Daimler Trucks has just retro-fitted its self-driving system known as the Highway Pilot to a Mercedes-Benz eighteen-wheeler lorry and, as of late, has been driving it down a stretch of the German Autobahn. This has now become the latest milestone in the development of self-driving vehicles with it marking the very first time a self-driving production truck has been evaluated for its self-driving capabilities on a public highway. As with self-driving cars, Daimler says improvements to motorist safety is a convincing reason to also develop the technology for the road-shipping industry. By allowing self-driving systems to aid the lorry driver on any long-haul trips, Daimler claims it can help prevent operators from falling asleep at the wheel as well as limit the number of driver errors. In addition, when it comes to switching gears for speeding up or slowing down, the autonomous system can be more economical with fuel consumption reducing the carbon footprint of the vehicle in the process. The device uses both a short-range radar that can scan up to 70 metres ahead of the vehicle over a 130-degree arc, and a long-range radar that allows the vehicle to ‘see’ up to 250 metres ahead of it in a smaller 18-degree arc. The radars also operate in combination with Active Cruise Control, Active Brake Assist, as well as ‘steering’ cameras that keep track of roadway markings. However, as of yet, Highway Pilot is not yet advanced enough to allow drivers to completely relax on their journey as the operator still needs to be ready to take control of the vehicle in unexpected situations. So, while self-driving trucks still seems a long way off into the future, the chance to assess the technology in real-world situations will certainly help in bringing it ever closer.
Robotics studies are moving along at such a quick pace these days that it is often tough to identify the significant turning points in the development of this modern technology. One significant step forward is a new robot being developed at MIT called Hermes. Like other robots, it’s completely made of inorganic materials and electronics, but its actions as well as its reflexes are human as it is controlled by a human operator. In order to acheive this, the robot feeds back relevant information concerning its equilibrium and spacial positioning in real-time so the human controller has the ability to readjust his/her feet and physical body accordingly. That human-generated data in turn is then relayed in real-time back to the robot, thus keeping it balanced. This technique addresses one of the major issues for humanoid robots ie. keeping upright on both feet is no mean feat. Simply put, the reflexes of the machine to a changing surface or from poke in the rear are essentially human. In addition, the mechanical graspers of Hermes are also special. These three-fingered claws can easily pick up objects, crush tin cans or even pour coffee. Utilizing joysticks designed into the human exoskeleton, the human controller is able to grab items in front of the robot as well as interact with the environment with more precision compared to a machine of this type would normally have. There are plenty of benefits to having a human controller command a robot, as the machine can take advantage of hundreds of years of human brain evolution. In return, the human can take advantage of the robot’s resilience by being able to stay out dangerous situations for example, after a natural catastrophe or travel to another world. To top it all off, the robot also comes with is a 3D headset that makes it possible for the human controller to see whatever in front of Hermes. Whether attempting to maneuver through a set of enclosures or trying to pick things off the floor, it gives the operator a greater feeling of awareness of the robot’s environment.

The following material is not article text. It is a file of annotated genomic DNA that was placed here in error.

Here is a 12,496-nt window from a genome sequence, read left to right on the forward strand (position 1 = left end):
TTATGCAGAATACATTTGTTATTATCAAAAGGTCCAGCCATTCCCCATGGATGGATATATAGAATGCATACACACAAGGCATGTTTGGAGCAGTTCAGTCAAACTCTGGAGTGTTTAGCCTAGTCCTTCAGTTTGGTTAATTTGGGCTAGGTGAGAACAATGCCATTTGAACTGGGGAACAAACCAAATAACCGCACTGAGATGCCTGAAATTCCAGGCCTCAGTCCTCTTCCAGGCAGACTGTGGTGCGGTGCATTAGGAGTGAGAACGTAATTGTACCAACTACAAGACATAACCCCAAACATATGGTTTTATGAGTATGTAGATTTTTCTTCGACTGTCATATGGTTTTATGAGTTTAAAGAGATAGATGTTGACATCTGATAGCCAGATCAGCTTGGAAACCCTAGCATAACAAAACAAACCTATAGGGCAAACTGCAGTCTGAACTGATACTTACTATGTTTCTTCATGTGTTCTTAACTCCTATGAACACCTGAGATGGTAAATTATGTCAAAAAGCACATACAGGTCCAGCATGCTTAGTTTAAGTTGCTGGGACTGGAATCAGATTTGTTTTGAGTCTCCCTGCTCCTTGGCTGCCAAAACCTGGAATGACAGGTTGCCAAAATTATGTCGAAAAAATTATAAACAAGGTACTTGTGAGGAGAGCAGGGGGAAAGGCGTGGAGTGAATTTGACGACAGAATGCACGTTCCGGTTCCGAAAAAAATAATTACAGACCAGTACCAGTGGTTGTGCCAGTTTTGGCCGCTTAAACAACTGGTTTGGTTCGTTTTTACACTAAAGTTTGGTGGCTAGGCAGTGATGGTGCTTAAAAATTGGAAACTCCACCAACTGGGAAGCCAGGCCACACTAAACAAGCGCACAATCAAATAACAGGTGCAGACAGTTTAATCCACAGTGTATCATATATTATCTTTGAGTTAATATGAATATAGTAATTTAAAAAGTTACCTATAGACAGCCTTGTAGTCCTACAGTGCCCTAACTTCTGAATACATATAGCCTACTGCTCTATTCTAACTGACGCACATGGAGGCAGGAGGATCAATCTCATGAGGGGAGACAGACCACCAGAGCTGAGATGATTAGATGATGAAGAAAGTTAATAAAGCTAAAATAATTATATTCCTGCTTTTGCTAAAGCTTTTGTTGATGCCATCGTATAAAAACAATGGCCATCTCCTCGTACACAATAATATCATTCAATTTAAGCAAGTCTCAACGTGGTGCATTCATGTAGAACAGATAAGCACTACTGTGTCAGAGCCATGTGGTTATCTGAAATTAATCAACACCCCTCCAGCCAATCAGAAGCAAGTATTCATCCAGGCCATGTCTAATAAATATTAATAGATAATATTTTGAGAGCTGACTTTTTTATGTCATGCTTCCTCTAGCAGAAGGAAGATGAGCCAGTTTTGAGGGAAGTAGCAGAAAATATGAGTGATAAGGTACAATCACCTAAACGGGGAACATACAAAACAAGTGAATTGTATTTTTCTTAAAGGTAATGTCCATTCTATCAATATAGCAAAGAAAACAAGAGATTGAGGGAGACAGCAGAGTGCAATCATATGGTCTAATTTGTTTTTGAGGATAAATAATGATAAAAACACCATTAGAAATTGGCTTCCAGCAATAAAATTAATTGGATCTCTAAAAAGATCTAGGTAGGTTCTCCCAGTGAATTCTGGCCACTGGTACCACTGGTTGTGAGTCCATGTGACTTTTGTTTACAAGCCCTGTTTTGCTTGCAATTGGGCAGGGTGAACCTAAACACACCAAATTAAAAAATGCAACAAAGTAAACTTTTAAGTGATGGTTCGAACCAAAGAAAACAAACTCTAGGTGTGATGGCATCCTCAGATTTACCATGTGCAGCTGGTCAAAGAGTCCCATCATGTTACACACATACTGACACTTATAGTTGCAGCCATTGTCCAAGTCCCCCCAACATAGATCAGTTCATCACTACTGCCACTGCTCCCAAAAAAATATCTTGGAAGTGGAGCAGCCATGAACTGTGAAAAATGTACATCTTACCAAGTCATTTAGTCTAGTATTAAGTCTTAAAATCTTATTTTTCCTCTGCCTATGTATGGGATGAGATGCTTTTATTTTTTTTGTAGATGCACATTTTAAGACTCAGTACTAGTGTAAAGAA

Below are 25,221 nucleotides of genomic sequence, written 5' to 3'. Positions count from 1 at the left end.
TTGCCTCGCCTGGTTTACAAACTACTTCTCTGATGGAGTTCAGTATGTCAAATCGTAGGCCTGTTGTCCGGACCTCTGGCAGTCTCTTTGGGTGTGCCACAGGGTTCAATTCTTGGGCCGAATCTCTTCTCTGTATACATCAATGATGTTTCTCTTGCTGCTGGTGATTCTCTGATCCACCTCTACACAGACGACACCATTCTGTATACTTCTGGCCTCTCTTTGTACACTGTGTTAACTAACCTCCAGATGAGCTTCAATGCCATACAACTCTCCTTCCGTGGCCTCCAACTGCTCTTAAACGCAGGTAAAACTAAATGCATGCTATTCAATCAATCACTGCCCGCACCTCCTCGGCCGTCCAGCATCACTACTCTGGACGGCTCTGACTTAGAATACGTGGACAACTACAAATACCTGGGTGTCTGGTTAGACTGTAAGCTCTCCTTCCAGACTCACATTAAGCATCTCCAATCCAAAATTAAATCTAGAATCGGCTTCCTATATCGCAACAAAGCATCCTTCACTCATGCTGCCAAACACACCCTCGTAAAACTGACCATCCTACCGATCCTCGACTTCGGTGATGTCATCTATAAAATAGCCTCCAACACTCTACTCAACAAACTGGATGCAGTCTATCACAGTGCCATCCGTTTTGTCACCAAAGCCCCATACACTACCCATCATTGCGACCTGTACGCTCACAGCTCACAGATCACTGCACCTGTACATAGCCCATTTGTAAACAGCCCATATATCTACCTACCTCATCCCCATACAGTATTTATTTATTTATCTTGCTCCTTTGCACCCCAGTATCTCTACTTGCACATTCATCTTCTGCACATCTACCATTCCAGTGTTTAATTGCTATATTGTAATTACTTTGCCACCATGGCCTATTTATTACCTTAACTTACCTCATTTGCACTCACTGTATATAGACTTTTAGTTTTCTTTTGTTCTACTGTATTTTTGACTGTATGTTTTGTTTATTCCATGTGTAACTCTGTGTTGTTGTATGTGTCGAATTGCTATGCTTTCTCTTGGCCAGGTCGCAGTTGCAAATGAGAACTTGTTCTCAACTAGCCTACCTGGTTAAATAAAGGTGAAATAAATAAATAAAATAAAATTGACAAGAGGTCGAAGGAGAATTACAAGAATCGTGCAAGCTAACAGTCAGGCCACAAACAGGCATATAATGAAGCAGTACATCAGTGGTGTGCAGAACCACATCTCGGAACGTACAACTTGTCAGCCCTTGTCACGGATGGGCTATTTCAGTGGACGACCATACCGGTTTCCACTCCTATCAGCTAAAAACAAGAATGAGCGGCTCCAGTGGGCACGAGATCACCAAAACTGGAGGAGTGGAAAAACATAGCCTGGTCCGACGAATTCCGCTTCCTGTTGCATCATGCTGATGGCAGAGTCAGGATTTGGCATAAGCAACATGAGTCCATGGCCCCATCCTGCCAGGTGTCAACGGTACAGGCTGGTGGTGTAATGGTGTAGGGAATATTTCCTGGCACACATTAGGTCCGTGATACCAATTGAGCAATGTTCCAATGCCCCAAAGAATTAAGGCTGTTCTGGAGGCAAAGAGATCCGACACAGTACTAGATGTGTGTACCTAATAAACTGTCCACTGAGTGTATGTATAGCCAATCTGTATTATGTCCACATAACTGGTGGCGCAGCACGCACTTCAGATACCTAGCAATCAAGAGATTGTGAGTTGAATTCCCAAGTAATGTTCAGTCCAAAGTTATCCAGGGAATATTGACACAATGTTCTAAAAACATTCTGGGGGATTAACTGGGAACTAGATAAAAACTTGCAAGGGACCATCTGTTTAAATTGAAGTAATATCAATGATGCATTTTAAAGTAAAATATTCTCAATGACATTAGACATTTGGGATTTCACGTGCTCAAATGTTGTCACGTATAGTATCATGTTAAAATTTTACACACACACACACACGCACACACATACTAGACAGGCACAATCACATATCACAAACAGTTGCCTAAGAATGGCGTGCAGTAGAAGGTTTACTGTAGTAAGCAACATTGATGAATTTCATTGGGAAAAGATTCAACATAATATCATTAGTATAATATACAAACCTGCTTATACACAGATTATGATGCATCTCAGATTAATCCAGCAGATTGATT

Scientists at MIT and Northeastern College have integrated a visual sensing unit, known as the GelSight sensor, into the manipulator arm of a robot. They utilized the GelSight sensing unit to image a USB symbol on a standard plug. For it to do this with even more accuracy, the cube-shaped sensing unit used 4 LEDs, each from a different angle. By examining the relative levels of the LED light on numerous parts of the USB icon, the sensing unit was able to determine the plug’s three-dimensional placement relative to the robot’s gripper. The bot then relocated the plug end of the cord over to a USB outlet and properly inserted it. Without the sensing unit, the robot could not insert the plug, as it could not figure out the USB plug’s orientation. This is the main reason why robots usually have to have items exactly set in place beforehand. The GelSight sensor might enable robotics to be a lot more versatile when maneuvering objects in the future.